The allocation sequence is provided by the Centre for Clinical Studies, Regensburg, Germany. After written informed consent and evaluation of baseline characteristics, the envelopes are opened by the study doctor, and the patient is allocated to the intervention or control group.

Assignment of interventions: blinding

Who will be blinded {17a}

Due to the nature of the study treatment, the study is open labeled, i.e., neither the patient nor the study physician are blinded. Nevertheless, patients are not explicitly informed about the exact difference between the study and the control group as they are told that different forms of communication are being tested. The follow-up telephone interviews are performed by a blinded study doctor.

Procedure for unblinding if needed {17b}

In this open-label trial, no unblinding needs to be performed.

Data collection and management

Plans for assessment and collection of outcomes {18a}

The primary and secondary endpoints of our trial are mainly based on the scales of the SAQ. These include evaluation of QoL, physical limitation, angina stability, angina frequency, treatment satisfaction, and disease perception. The SAQ is the most widely used and extensively validated patient-reported measure of outcome for AP. Originally derived from a mostly male cohort [18], it has since also been validated for women [20,21,22,23]. The SAQ scores were shown to correlate with physiological metrics of coronary dysfunction and to be of prognostic value in patients with obstructive CAD [4, 21, 22].

Dyspnea is not part of the definition of angina pectoris; however, a substantial part of patients with CAD present with dyspnea as the dominant symptom together with atypical chest pain [24]. We additionally investigate changes of the NYHA classification at the time of both follow-ups. This classification has been widely used to assess dyspnea especially in the setting of heart disease and is part of the evaluation recommended in the current guidelines [2].

Data collection also includes clinical baseline parameters such as age, sex, complaints, severity of CAD, left ventricular ejection fraction, heart frequency, blood pressure, and medication.

Plans to promote participant retention and complete follow-up {18b}

The participants will be contacted via telephone for the 1- and 6-month follow-up. The participants will not receive monetary compensation.

Data management {19}

Data entry is performed both on the case report form and an electronic database. To ensure optimal quality control regarding GCP-compliant data management, monitoring, and biometry, the Centre for Clinical Studies at the University Hospital Regensburg is part of the trial.

Confidentiality {27}

All study-related information will be stored securely at the study site. All participant information will be stored in locked file cabinets in areas with limited access. All reports, data collection, process, and administrative forms will be identified by a coded ID (identification) number only to maintain participant confidentiality. All records that contain names or other personal identifiers, such as locator forms and informed consent forms, will be stored separately from study records identified by code number. All local databases will be secured with password-protected access systems. Forms, lists, logbooks, appointment books, and any other listings that link participant ID numbers to other identifying information will be stored in a separate, locked file in an area with limited access.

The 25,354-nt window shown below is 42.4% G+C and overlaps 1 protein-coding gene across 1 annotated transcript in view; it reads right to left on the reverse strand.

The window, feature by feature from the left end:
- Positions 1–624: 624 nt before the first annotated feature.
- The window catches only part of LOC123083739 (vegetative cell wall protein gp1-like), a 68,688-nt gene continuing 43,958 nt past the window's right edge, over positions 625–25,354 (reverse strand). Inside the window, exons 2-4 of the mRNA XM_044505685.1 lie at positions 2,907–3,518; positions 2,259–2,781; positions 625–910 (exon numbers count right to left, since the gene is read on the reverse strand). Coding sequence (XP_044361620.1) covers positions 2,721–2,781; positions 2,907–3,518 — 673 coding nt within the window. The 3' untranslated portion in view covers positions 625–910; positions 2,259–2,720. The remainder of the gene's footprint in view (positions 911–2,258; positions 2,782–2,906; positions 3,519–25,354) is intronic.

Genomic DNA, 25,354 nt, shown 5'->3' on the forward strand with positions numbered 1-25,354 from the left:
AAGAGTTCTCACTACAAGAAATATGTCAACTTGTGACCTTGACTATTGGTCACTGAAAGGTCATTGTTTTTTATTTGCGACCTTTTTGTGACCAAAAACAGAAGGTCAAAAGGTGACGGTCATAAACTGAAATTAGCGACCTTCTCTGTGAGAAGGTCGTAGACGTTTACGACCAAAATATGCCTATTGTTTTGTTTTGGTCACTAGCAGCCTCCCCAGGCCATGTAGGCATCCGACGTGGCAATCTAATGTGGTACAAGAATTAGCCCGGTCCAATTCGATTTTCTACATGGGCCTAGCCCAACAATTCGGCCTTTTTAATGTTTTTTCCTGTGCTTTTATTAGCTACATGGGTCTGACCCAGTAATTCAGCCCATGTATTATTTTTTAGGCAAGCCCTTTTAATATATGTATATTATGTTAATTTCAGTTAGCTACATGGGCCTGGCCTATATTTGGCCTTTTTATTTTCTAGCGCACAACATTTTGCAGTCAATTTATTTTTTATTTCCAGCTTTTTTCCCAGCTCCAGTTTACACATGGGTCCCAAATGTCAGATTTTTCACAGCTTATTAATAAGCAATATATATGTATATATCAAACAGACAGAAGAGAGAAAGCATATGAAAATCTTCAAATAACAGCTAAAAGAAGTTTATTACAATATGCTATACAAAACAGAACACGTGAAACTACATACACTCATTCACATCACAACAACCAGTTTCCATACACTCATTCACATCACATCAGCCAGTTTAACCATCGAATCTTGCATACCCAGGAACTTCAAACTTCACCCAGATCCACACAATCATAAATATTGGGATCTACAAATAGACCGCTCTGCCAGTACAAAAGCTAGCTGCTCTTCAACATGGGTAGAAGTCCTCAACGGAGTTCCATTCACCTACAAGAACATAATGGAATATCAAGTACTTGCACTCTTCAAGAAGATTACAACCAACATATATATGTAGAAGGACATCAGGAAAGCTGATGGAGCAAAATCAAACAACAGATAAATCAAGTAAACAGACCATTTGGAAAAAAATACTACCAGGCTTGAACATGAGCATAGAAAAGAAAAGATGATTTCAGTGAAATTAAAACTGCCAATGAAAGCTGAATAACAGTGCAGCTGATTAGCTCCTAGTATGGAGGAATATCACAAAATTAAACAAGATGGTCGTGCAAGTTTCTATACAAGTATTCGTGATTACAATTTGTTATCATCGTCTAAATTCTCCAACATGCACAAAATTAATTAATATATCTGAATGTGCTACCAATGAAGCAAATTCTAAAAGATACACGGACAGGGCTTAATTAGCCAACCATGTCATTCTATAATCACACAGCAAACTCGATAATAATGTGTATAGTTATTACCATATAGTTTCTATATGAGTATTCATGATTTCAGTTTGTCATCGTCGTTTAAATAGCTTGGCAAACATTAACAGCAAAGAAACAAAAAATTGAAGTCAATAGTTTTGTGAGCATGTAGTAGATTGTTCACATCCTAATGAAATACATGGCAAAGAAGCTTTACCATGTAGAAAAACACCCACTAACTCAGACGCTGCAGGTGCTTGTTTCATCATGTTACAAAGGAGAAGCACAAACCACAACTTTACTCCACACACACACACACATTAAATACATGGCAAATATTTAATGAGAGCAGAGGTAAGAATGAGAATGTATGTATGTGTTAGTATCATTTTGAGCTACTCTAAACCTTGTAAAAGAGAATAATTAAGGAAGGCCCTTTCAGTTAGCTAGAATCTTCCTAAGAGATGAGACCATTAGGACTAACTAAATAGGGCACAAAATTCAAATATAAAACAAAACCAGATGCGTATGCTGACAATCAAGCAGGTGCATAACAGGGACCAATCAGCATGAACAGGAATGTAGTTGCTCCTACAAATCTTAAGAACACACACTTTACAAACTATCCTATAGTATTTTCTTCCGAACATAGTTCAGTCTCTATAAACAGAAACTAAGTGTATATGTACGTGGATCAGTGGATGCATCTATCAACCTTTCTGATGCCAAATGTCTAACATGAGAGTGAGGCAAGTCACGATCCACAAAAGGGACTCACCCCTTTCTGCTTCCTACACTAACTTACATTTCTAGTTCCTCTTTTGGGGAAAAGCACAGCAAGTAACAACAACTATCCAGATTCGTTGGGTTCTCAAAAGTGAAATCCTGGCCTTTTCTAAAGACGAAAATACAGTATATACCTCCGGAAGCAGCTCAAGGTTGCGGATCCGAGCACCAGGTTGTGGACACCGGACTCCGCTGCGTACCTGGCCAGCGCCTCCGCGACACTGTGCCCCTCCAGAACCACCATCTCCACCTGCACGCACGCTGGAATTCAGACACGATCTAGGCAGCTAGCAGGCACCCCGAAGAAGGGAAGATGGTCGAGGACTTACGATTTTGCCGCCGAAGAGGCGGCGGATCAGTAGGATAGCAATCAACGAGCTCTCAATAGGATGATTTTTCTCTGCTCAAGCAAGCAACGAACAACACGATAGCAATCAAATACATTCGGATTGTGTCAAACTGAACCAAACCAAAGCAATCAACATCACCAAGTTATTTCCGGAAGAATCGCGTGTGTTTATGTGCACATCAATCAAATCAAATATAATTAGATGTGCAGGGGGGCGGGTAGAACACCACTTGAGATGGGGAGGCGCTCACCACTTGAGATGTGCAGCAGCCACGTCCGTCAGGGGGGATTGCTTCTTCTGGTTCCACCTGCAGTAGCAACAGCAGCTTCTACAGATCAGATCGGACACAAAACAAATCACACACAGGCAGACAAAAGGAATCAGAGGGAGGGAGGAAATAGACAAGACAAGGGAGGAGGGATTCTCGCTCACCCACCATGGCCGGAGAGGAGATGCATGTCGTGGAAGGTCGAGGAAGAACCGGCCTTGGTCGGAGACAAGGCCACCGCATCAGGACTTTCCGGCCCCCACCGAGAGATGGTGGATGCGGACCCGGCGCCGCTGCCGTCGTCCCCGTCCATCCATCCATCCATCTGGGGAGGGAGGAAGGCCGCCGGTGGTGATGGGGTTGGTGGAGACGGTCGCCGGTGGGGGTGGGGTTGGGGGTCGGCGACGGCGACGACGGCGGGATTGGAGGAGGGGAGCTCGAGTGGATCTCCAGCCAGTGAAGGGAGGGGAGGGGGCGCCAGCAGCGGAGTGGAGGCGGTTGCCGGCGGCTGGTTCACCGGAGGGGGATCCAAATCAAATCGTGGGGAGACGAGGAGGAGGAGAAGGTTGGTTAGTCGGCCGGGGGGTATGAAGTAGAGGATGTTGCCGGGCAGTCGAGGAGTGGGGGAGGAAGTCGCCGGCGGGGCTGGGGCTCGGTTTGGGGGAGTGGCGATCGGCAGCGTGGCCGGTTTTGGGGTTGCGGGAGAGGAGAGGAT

Plans for collection, laboratory evaluation, and storage of biological specimens for genetic or molecular analysis in this trial/future use {33}

No biological specimens are collected for this study.

Statistical methods

Statistical methods for primary and secondary outcomes {20a}

The primary and all secondary endpoints will be analyzed by using an analysis of covariance (ANCOVA) with treatment group and sex as fixed factors and baseline measurement of the dependent variable, number of implanted stents, and baseline of Canadian Cardiovascular Society score as covariates. All analyses will be performed by using the intention-to-treat population. Patients with missing data in one of the endpoints will be excluded from the respective analysis.

Interim analyses {21b}

Interim analyses are not planned.

Methods for additional analyses (e.g., subgroup analyses) {20b}

Further group analyses will be stratified by frequency of AP ≤ 2/week and severity of CAD (> 1 vessel affected). As dyspnea is a common symptom of CAD which is not used as a criterion for the classification of typical angina pectoris [2], we will also analyze the pre-specified subgroup of people presenting with dominant dyspnea as an equivalent of AP.

Methods in analysis to handle protocol non-adherence and any statistical methods to handle missing data {20c}

Data will be analyzed using the intention-to-treat principle. Crossover in our study would mean that patients in the control group have access to the angiogram of their PCI. However, these data are not routinely sent to other hospitals, primary care physicians, or care givers. Therefore, we expect the crossover rate to be very low.

Plans to give access to the full protocol, participant-level data, and statistical code {31c}

The datasets generated and analyzed during this study are available from the corresponding author on reasonable request.

Oversight and monitoring